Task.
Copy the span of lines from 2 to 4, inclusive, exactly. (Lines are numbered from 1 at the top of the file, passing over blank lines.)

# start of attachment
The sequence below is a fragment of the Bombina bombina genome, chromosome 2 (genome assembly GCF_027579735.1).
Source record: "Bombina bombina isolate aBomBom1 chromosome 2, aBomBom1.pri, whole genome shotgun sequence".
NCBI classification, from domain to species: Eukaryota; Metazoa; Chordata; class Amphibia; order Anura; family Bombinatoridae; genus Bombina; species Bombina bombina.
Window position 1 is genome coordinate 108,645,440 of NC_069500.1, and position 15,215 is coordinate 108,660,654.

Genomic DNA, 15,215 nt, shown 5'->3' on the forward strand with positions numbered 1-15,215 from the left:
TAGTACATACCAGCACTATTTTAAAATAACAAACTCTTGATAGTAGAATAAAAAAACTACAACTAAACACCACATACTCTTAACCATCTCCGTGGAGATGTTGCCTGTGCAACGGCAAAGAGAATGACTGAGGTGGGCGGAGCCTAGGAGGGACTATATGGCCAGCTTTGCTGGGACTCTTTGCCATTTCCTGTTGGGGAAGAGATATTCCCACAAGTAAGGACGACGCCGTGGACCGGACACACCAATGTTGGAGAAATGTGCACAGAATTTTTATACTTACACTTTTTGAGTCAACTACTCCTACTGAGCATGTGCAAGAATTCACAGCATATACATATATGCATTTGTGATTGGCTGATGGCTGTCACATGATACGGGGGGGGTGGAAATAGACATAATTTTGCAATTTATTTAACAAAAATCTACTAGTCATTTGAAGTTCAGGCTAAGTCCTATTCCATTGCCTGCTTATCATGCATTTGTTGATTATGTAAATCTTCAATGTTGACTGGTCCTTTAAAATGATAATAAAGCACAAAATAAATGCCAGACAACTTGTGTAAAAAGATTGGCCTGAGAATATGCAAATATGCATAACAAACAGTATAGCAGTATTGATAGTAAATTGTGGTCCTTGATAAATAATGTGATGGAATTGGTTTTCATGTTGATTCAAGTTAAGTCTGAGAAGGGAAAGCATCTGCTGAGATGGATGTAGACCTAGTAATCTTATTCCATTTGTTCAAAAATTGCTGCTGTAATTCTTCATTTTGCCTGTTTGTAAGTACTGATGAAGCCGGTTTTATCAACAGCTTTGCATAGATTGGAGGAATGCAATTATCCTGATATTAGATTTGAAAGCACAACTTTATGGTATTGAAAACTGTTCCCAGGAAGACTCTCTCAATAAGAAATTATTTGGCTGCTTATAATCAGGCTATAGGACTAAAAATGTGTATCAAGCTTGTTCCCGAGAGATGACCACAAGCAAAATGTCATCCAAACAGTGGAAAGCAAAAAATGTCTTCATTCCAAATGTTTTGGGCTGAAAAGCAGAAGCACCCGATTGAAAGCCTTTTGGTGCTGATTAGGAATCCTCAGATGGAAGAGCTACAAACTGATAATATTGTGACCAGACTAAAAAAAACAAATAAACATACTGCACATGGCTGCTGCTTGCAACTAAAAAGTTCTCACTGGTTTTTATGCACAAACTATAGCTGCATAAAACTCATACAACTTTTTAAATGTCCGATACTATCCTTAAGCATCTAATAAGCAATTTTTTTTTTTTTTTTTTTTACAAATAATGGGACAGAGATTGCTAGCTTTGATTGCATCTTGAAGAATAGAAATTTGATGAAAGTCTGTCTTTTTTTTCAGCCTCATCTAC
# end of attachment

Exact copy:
Source record: "Bombina bombina isolate aBomBom1 chromosome 2, aBomBom1.pri, whole genome shotgun sequence".
NCBI classification, from domain to species: Eukaryota; Metazoa; Chordata; class Amphibia; order Anura; family Bombinatoridae; genus Bombina; species Bombina bombina.
Window position 1 is genome coordinate 108,645,440 of NC_069500.1, and position 15,215 is coordinate 108,660,654.